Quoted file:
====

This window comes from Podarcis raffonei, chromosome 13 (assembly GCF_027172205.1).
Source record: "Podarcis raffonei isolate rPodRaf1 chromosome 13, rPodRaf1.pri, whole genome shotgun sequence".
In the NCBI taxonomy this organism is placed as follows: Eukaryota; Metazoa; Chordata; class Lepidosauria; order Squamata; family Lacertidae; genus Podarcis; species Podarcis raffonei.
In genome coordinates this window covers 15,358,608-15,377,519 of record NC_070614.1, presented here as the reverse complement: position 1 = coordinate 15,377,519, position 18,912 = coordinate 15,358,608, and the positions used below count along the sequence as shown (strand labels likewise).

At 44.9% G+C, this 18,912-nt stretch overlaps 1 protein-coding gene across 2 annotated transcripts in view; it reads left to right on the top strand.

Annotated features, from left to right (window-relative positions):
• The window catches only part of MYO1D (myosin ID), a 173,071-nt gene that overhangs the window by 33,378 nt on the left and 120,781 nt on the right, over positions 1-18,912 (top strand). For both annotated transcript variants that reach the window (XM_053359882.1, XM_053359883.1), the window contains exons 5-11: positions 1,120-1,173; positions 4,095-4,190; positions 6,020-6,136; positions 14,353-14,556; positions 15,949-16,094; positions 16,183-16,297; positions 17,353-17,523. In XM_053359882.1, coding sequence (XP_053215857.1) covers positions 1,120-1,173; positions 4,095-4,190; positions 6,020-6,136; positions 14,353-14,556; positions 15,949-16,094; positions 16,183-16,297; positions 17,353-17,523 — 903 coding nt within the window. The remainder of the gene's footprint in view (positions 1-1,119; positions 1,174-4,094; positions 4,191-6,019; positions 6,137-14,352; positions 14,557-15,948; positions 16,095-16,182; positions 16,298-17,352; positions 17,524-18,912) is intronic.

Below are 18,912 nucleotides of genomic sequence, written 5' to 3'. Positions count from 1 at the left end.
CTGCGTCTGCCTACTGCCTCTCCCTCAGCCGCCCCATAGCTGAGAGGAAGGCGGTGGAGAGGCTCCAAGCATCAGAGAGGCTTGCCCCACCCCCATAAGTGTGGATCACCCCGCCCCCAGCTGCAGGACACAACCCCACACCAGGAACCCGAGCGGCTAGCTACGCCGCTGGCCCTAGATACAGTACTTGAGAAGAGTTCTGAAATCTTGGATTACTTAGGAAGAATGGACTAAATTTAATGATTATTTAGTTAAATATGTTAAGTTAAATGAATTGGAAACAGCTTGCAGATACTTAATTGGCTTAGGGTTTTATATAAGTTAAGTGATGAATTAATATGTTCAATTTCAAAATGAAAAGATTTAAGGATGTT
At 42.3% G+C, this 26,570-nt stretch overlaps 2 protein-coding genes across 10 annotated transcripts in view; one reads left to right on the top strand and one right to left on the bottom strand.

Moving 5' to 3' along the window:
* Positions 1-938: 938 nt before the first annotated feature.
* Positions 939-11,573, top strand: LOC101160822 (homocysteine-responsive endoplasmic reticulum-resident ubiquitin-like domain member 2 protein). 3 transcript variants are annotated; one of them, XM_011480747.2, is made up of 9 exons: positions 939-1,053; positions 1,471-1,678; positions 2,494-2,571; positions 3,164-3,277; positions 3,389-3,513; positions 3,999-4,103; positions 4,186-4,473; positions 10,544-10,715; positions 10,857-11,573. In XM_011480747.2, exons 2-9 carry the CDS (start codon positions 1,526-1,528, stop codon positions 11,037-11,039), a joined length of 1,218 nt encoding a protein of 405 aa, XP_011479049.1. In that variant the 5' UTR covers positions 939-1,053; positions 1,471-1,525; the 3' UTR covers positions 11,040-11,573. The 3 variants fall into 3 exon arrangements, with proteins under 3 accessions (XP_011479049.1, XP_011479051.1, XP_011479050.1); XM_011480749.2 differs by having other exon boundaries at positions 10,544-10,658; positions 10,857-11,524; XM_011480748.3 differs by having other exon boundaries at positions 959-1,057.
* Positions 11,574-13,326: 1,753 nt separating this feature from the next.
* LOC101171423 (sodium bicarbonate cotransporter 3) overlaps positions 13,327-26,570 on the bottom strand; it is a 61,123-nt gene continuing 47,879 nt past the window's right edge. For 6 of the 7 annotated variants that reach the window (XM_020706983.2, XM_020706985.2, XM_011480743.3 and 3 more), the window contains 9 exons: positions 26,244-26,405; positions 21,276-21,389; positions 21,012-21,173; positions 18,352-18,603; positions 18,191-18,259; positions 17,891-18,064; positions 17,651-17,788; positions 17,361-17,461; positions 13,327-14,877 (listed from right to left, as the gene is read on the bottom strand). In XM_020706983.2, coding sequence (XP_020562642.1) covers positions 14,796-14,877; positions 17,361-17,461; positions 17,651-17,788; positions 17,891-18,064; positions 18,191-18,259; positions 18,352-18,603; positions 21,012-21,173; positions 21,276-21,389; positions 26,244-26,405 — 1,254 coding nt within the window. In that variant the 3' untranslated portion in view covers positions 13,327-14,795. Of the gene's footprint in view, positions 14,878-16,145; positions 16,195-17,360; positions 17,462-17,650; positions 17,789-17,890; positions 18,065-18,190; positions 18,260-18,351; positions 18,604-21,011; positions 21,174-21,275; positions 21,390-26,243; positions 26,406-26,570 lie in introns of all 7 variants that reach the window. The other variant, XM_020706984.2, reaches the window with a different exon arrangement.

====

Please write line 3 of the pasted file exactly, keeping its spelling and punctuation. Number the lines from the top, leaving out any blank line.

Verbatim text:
In the NCBI taxonomy this organism is placed as follows: Eukaryota; Metazoa; Chordata; class Lepidosauria; order Squamata; family Lacertidae; genus Podarcis; species Podarcis raffonei.